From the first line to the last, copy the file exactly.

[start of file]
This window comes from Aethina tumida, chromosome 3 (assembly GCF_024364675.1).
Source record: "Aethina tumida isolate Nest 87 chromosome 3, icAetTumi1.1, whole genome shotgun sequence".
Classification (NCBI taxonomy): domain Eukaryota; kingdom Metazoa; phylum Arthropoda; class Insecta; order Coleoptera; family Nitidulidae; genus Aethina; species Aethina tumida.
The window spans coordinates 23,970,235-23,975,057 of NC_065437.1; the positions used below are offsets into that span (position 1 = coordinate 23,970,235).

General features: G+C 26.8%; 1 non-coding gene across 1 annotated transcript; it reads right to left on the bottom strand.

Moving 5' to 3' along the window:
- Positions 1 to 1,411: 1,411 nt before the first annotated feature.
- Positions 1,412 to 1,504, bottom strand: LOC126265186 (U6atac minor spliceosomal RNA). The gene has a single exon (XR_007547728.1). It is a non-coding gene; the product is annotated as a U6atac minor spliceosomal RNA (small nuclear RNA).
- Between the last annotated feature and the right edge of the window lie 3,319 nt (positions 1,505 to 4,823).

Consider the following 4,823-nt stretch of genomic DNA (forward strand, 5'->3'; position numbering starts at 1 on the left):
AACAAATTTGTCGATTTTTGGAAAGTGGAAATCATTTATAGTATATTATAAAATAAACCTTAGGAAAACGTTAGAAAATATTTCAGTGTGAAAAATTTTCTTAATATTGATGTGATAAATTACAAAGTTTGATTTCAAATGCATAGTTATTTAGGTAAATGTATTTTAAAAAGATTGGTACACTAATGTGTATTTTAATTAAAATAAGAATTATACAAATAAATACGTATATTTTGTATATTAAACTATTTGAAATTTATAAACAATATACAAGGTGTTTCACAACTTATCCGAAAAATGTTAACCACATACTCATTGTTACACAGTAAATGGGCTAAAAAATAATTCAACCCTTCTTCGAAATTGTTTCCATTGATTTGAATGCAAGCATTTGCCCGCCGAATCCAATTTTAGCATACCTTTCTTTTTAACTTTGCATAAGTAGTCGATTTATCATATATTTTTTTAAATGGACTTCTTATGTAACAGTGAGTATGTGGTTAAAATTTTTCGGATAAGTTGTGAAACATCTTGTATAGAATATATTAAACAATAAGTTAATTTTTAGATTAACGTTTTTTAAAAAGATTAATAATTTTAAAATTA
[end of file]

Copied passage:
This window comes from Aethina tumida, chromosome 3 (assembly GCF_024364675.1).
Source record: "Aethina tumida isolate Nest 87 chromosome 3, icAetTumi1.1, whole genome shotgun sequence".
Classification (NCBI taxonomy): domain Eukaryota; kingdom Metazoa; phylum Arthropoda; class Insecta; order Coleoptera; family Nitidulidae; genus Aethina; species Aethina tumida.
The window spans coordinates 23,970,235-23,975,057 of NC_065437.1; the positions used below are offsets into that span (position 1 = coordinate 23,970,235).

General features: G+C 26.8%; 1 non-coding gene across 1 annotated transcript; it reads right to left on the bottom strand.

Moving 5' to 3' along the window:
- Positions 1 to 1,411: 1,411 nt before the first annotated feature.
- Positions 1,412 to 1,504, bottom strand: LOC126265186 (U6atac minor spliceosomal RNA). The gene has a single exon (XR_007547728.1). It is a non-coding gene; the product is annotated as a U6atac minor spliceosomal RNA (small nuclear RNA).
- Between the last annotated feature and the right edge of the window lie 3,319 nt (positions 1,505 to 4,823).

Consider the following 4,823-nt stretch of genomic DNA (forward strand, 5'->3'; position numbering starts at 1 on the left):
AACAAATTTGTCGATTTTTGGAAAGTGGAAATCATTTATAGTATATTATAAAATAAACCTTAGGAAAACGTTAGAAAATATTTCAGTGTGAAAAATTTTCTTAATATTGATGTGATAAATTACAAAGTTTGATTTCAAATGCATAGTTATTTAGGTAAATGTATTTTAAAAAGATTGGTACACTAATGTGTATTTTAATTAAAATAAGAATTATACAAATAAATACGTATATTTTGTATATTAAACTATTTGAAATTTATAAACAATATACAAGGTGTTTCACAACTTATCCGAAAAATGTTAACCACATACTCATTGTTACACAGTAAATGGGCTAAAAAATAATTCAACCCTTCTTCGAAATTGTTTCCATTGATTTGAATGCAAGCATTTGCCCGCCGAATCCAATTTTAGCATACCTTTCTTTTTAACTTTGCATAAGTAGTCGATTTATCATATATTTTTTTAAATGGACTTCTTATGTAACAGTGAGTATGTGGTTAAAATTTTTCGGATAAGTTGTGAAACATCTTGTATAGAATATATTAAACAATAAGTTAATTTTTAGATTAACGTTTTTTAAAAAGATTAATAATTTTAAAATTA